"Sleep benefit" in Parkinson's disease: a systematic review

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Abstract

Sleep disorders are common among patients with Parkinson's disease (PD). However, there are also reports of PD patients experiencing a beneficial effect of sleep. Upon awaking in the morning some patients experience good mobility, as if they are in an "on" state induced by medication, contrary to what would be expected after a night without medication. This intriguing phenomenon is known as sleep benefit. Here, we review the available research on sleep benefit in PD, describing its prevalence, clinical effects and determinants. We also discuss the possible mechanisms underlying sleep benefit, and the potential clinical applicability. Finally, we propose a new definition of sleep benefit to allow for improved standardization and homogeneity in future research. Important research targets include the development of objective measures of sleep benefit, as a basis for obtaining a better understanding of sleep benefit, its underlying mechanisms and its potential therapeutic application.

Original languageEnglish
Pages (from-to)654-659
Number of pages6
JournalParkinsonism & Related Disorders
Volume19
Issue number7
DOIs
Publication statusPublished - Jul 2013
Externally publishedYes

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Parkinson Disease
Sleep
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Keywords

  • Humans
  • Parkinsonian Disorders
  • PubMed
  • Sleep
  • Sleep Disorders

Cite this

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title = "{"}Sleep benefit{"} in Parkinson's disease: a systematic review",
abstract = "Sleep disorders are common among patients with Parkinson's disease (PD). However, there are also reports of PD patients experiencing a beneficial effect of sleep. Upon awaking in the morning some patients experience good mobility, as if they are in an {"}on{"} state induced by medication, contrary to what would be expected after a night without medication. This intriguing phenomenon is known as sleep benefit. Here, we review the available research on sleep benefit in PD, describing its prevalence, clinical effects and determinants. We also discuss the possible mechanisms underlying sleep benefit, and the potential clinical applicability. Finally, we propose a new definition of sleep benefit to allow for improved standardization and homogeneity in future research. Important research targets include the development of objective measures of sleep benefit, as a basis for obtaining a better understanding of sleep benefit, its underlying mechanisms and its potential therapeutic application.",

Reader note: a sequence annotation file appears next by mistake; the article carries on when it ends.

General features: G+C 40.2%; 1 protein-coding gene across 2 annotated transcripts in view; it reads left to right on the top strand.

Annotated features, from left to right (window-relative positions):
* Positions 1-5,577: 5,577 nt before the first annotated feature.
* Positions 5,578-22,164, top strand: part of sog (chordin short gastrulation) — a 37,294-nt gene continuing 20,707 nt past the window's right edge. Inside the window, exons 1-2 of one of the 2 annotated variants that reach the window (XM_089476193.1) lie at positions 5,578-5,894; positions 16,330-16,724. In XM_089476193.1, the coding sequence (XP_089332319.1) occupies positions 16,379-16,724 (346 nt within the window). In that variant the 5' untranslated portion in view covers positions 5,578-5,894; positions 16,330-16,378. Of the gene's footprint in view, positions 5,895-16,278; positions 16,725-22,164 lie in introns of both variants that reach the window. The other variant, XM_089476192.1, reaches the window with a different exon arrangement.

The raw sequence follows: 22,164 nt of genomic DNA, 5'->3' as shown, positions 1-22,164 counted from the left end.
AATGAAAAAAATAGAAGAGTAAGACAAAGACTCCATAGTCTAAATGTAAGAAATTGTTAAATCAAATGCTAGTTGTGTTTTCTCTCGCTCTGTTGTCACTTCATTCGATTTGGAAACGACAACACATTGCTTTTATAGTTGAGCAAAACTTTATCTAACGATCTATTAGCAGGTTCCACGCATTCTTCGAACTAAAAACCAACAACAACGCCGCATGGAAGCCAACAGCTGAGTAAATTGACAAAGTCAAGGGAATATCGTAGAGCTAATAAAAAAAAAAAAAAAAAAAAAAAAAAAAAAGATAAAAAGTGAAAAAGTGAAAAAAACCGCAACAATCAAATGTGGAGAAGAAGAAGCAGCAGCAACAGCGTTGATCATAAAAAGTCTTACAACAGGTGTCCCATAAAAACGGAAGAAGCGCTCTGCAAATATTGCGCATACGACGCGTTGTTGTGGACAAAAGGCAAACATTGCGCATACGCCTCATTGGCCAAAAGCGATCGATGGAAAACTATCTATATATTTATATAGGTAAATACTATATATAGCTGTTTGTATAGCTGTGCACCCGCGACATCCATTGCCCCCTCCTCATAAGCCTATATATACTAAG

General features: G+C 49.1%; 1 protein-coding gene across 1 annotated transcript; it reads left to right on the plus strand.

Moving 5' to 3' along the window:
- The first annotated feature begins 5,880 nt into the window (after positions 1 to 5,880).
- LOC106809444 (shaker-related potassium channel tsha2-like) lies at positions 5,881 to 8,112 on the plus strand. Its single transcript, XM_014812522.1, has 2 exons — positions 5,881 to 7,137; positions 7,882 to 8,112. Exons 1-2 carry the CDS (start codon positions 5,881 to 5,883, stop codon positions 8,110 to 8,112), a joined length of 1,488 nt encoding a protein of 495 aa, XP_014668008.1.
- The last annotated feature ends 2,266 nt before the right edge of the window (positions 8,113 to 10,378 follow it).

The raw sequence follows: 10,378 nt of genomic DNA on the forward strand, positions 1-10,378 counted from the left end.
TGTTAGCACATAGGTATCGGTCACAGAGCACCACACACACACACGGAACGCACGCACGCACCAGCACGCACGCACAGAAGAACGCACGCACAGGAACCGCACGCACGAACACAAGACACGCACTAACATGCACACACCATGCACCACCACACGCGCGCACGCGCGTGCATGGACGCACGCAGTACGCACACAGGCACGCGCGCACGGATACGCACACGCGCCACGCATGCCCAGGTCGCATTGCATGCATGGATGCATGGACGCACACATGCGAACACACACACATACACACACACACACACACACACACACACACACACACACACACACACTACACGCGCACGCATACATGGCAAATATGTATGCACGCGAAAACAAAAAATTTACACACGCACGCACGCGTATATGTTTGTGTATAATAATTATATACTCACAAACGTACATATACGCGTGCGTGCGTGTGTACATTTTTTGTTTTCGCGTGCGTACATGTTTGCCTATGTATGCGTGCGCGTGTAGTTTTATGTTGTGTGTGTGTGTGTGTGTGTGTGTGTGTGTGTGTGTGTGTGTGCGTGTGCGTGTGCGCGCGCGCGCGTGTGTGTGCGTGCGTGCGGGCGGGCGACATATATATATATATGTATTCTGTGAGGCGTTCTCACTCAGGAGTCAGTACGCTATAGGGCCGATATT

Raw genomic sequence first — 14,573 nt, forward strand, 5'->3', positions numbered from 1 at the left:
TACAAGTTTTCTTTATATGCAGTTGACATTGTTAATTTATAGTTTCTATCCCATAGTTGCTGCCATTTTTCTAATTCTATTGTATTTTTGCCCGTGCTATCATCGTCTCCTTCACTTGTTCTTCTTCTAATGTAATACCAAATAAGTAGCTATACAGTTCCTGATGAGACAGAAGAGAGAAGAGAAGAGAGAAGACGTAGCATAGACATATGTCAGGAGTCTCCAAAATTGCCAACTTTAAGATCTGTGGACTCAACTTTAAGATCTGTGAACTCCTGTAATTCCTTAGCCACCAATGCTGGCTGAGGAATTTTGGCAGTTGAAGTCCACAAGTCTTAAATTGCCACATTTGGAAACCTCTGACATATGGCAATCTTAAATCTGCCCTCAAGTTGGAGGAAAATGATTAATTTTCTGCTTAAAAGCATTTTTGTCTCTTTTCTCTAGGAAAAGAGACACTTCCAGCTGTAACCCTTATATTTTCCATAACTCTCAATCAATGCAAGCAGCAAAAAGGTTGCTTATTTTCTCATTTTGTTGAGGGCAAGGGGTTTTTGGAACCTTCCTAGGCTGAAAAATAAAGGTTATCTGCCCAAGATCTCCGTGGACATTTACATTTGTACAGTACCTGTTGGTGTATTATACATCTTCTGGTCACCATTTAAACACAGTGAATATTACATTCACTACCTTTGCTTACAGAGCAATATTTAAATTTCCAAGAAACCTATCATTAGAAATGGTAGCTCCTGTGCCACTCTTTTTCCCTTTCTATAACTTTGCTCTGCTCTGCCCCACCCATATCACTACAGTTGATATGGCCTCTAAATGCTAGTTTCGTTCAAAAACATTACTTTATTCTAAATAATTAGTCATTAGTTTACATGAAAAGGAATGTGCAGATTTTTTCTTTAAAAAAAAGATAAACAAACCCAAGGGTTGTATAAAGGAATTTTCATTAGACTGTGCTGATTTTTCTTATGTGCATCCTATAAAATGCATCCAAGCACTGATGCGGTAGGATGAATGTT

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"Sleep benefit" in Parkinson's disease : a systematic review. / van Gilst, M.; Bloem, B.R.; Overeem, S.

In: Parkinsonism & Related Disorders, Vol. 19, No. 7, 07.2013, p. 654-659.

Research output: Contribution to journalArticleAcademicpeer-review

TY - JOUR

T1 - "Sleep benefit" in Parkinson's disease

T2 - a systematic review

AU - van Gilst, M.

AU - Bloem, B.R.

AU - Overeem, S.

N1 - Copyright © 2013 Elsevier Ltd. All rights reserved.

PY - 2013/7

Y1 - 2013/7

N2 - Sleep disorders are common among patients with Parkinson's disease (PD). However, there are also reports of PD patients experiencing a beneficial effect of sleep. Upon awaking in the morning some patients experience good mobility, as if they are in an "on" state induced by medication, contrary to what would be expected after a night without medication. This intriguing phenomenon is known as sleep benefit. Here, we review the available research on sleep benefit in PD, describing its prevalence, clinical effects and determinants. We also discuss the possible mechanisms underlying sleep benefit, and the potential clinical applicability. Finally, we propose a new definition of sleep benefit to allow for improved standardization and homogeneity in future research. Important research targets include the development of objective measures of sleep benefit, as a basis for obtaining a better understanding of sleep benefit, its underlying mechanisms and its potential therapeutic application.

AB - Sleep disorders are common among patients with Parkinson's disease (PD). However, there are also reports of PD patients experiencing a beneficial effect of sleep. Upon awaking in the morning some patients experience good mobility, as if they are in an "on" state induced by medication, contrary to what would be expected after a night without medication. This intriguing phenomenon is known as sleep benefit. Here, we review the available research on sleep benefit in PD, describing its prevalence, clinical effects and determinants. We also discuss the possible mechanisms underlying sleep benefit, and the potential clinical applicability. Finally, we propose a new definition of sleep benefit to allow for improved standardization and homogeneity in future research. Important research targets include the development of objective measures of sleep benefit, as a basis for obtaining a better understanding of sleep benefit, its underlying mechanisms and its potential therapeutic application.

KW - Humans

KW - Parkinsonian Disorders

KW - PubMed

KW - Sleep

KW - Sleep Disorders

U2 - 10.1016/j.parkreldis.2013.03.014

DO - 10.1016/j.parkreldis.2013.03.014

M3 - Article

C2 - 23615667

VL - 19

SP - 654

EP - 659

JO - Parkinsonism & Related Disorders

JF - Parkinsonism & Related Disorders

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